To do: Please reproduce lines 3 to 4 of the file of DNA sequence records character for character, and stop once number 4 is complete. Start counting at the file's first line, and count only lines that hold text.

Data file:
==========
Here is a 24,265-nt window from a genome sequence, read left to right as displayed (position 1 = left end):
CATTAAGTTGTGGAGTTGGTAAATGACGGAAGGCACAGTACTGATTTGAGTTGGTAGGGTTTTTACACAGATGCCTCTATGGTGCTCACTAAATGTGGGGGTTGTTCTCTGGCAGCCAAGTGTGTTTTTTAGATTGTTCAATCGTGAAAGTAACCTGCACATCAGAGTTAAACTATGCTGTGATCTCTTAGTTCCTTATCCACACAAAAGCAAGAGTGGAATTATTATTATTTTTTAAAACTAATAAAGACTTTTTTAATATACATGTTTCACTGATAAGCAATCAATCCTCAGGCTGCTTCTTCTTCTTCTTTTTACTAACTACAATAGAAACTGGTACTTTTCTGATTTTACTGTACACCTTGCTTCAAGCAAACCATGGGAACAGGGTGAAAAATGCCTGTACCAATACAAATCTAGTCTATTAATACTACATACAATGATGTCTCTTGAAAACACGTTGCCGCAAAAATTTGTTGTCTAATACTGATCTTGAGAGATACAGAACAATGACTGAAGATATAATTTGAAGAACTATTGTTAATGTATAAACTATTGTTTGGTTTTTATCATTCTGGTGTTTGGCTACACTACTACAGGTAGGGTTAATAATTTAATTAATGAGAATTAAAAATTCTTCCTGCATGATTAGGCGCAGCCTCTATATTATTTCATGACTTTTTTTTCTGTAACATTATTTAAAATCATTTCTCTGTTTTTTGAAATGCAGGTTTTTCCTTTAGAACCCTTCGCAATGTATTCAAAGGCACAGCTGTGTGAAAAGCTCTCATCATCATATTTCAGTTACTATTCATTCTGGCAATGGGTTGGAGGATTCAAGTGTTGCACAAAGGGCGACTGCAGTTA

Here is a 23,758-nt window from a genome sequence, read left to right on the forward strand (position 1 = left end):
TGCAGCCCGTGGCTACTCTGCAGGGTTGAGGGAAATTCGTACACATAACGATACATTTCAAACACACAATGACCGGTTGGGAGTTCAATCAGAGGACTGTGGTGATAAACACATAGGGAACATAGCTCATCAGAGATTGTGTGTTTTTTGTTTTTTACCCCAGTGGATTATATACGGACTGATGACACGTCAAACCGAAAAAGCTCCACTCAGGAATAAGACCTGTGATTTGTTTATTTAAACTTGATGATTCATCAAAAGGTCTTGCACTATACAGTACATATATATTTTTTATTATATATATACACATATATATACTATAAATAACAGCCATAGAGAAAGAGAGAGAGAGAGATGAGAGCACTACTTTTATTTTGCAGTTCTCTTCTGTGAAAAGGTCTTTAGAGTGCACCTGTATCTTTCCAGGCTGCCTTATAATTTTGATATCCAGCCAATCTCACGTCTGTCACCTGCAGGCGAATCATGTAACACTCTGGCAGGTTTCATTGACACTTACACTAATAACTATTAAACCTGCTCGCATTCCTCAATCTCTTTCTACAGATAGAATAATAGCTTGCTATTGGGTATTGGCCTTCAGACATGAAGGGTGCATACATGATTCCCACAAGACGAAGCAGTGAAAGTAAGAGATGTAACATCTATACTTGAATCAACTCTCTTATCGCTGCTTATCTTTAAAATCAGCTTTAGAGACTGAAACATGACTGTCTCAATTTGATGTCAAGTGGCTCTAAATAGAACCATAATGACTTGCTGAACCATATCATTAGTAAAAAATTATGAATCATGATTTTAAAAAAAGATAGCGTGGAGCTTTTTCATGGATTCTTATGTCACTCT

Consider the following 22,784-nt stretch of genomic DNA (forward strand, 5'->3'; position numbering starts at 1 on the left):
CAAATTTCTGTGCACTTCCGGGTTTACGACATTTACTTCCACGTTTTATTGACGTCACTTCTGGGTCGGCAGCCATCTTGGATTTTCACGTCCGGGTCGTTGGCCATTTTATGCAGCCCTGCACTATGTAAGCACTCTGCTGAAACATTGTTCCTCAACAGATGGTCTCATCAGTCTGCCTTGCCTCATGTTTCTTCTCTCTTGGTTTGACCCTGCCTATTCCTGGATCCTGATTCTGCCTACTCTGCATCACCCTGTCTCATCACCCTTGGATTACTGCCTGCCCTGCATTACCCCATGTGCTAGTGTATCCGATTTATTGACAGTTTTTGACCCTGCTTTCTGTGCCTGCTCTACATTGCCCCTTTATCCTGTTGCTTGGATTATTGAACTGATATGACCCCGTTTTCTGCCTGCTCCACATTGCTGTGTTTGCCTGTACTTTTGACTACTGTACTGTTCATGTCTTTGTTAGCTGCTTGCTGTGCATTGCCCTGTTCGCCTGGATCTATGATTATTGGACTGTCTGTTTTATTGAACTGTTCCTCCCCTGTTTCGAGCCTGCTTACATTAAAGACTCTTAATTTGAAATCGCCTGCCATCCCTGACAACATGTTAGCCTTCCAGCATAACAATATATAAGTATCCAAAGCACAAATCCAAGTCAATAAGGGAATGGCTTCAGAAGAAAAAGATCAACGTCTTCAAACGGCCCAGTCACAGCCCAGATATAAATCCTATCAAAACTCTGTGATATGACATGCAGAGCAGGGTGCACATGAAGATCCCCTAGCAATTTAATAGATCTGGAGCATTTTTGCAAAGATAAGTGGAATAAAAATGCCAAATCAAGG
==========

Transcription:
Here is a 23,758-nt window from a genome sequence, read left to right on the forward strand (position 1 = left end):
TGCAGCCCGTGGCTACTCTGCAGGGTTGAGGGAAATTCGTACACATAACGATACATTTCAAACACACAATGACCGGTTGGGAGTTCAATCAGAGGACTGTGGTGATAAACACATAGGGAACATAGCTCATCAGAGATTGTGTGTTTTTTGTTTTTTACCCCAGTGGATTATATACGGACTGATGACACGTCAAACCGAAAAAGCTCCACTCAGGAATAAGACCTGTGATTTGTTTATTTAAACTTGATGATTCATCAAAAGGTCTTGCACTATACAGTACATATATATTTTTTATTATATATATACACATATATATACTATAAATAACAGCCATAGAGAAAGAGAGAGAGAGAGATGAGAGCACTACTTTTATTTTGCAGTTCTCTTCTGTGAAAAGGTCTTTAGAGTGCACCTGTATCTTTCCAGGCTGCCTTATAATTTTGATATCCAGCCAATCTCACGTCTGTCACCTGCAGGCGAATCATGTAACACTCTGGCAGGTTTCATTGACACTTACACTAATAACTATTAAACCTGCTCGCATTCCTCAATCTCTTTCTACAGATAGAATAATAGCTTGCTATTGGGTATTGGCCTTCAGACATGAAGGGTGCATACATGATTCCCACAAGACGAAGCAGTGAAAGTAAGAGATGTAACATCTATACTTGAATCAACTCTCTTATCGCTGCTTATCTTTAAAATCAGCTTTAGAGACTGAAACATGACTGTCTCAATTTGATGTCAAGTGGCTCTAAATAGAACCATAATGACTTGCTGAACCATATCATTAGTAAAAAATTATGAATCATGATTTTAAAAAAAGATAGCGTGGAGCTTTTTCATGGATTCTTATGTCACTCT